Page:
A severe drought afflicting an Outback town has left the community with only a few weeks until the water supply completely runs out.
Stanthorpe, on Queensland’s southern border, is suffering from what locals have described as the ‘worst drought in living memory’.
Residents have been warned that Storm King Dam, which supplies the town’s water, is just weeks shy of using the last of its reserves.
Stanthorpe (pictured), on Queensland’s southern border, is suffering from what locals have described as the ‘worst drought in living memory’
Residents have been warned that Storm King Dam (pictured), which supplies the town’s water, is just weeks shy of using the last of its reserves
The town has suffered through extremely dry conditions across the state with residents saying they haven’t had decent rain for more than two years.
Forty-five loads of water will have to be brought into the town each day once the supply runs out.
Estimated service costs are expected to reach up to $2million a month.
Secretary of the Stanthorpe and Granite Belt Chamber of Commerce Amanda Harrold told Daily Mail Australia that ‘people here are really scared’.
‘A survey of the businesses in the community has reported that they are further down from 20 per cent to 50 per cent and the Granite Growers Association survey found that 100 million dollars less had been spent in the economy, through employment and spending in local businesses,’ she said.
‘If families leave town, that means less children in schools, less workers in hospitals. It affects everyone.’
Ms Harold said that ‘people here can’t afford it’, but that the government wouldn’t be expected to step in until the disaster had unfolded.
Local plasterer Chris Reid said that ‘everyone feels that it’s inevitable that we will see a slowdown’.
Pictured: Ms Harold (second from the right) said that ‘people here can’t afford it’, but that the government wouldn’t be expected to step in until the disaster had unfolded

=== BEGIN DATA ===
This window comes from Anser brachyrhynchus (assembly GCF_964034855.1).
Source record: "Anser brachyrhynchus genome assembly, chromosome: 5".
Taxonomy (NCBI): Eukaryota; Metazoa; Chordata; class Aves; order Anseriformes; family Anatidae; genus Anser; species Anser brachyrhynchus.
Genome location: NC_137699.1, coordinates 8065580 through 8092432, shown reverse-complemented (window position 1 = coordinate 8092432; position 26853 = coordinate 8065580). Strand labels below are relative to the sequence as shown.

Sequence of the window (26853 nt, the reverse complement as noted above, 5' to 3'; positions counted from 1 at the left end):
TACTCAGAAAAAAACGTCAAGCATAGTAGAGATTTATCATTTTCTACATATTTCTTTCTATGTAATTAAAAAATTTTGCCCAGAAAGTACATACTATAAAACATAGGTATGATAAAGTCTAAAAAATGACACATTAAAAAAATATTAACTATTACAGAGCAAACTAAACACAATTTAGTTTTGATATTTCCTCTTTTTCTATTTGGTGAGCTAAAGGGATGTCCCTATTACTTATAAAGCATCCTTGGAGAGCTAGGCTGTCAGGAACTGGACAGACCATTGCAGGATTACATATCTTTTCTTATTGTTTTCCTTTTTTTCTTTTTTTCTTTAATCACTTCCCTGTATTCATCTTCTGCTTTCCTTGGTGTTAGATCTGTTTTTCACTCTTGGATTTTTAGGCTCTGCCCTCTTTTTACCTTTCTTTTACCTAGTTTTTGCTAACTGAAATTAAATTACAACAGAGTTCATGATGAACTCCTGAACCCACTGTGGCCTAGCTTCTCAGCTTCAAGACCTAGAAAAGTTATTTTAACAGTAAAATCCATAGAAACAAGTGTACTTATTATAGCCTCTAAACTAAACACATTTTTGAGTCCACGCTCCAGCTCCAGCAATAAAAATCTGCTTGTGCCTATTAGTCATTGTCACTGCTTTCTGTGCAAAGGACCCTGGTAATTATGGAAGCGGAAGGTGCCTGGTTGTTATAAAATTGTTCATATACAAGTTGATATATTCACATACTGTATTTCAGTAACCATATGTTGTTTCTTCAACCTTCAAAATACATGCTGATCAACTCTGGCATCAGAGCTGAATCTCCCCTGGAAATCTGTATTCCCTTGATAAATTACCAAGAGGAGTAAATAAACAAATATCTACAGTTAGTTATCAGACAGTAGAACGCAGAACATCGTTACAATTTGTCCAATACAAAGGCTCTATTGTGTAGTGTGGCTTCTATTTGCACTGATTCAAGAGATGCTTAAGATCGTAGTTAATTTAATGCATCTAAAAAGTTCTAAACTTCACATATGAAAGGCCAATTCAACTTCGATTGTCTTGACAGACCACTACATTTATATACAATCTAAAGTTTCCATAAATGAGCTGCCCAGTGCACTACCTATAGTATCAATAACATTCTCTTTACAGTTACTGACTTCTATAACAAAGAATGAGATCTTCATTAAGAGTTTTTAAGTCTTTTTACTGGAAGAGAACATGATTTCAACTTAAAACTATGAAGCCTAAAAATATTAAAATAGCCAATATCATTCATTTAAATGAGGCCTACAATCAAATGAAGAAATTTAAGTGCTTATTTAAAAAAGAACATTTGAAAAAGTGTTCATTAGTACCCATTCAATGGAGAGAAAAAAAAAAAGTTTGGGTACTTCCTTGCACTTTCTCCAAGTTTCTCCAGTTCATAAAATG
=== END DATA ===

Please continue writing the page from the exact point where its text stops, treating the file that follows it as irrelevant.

‘I think when summer rolls around we’ll see the full extent of the drought and it’s not looking good,’ he said.
‘We’ve just had to really keep an eye on water usage at home’.
Michael Jensen, a motel owner, said that the water shortage had a trickle down affect through out the community.
‘It’s obviously affecting the farmers the most. They rely on the water to grow the crops.
‘[But when] they lose income, the whole town loses money. The issue is of great concern. The town is expected to run out of water in the next few months. I think there are a lot of locals that are on a low income, that are worried about being hit by the levy if the government can’t supplement it,’ Mr Jensen said.
Although the new structure will resolve future water issues, residents remain weary that it will ‘it’s not going to fix the problem until it’s built’
Emu Swamp, a new 12,000 mega litre dam, has been approved to be built, with the project set to bolster 700 new jobs in the town.
Although the new structure will resolve future water issues, residents remain weary that it will ‘it’s not going to fix the problem until it’s built’.
Locals are currently restricted to 100 litres of water per person a day.
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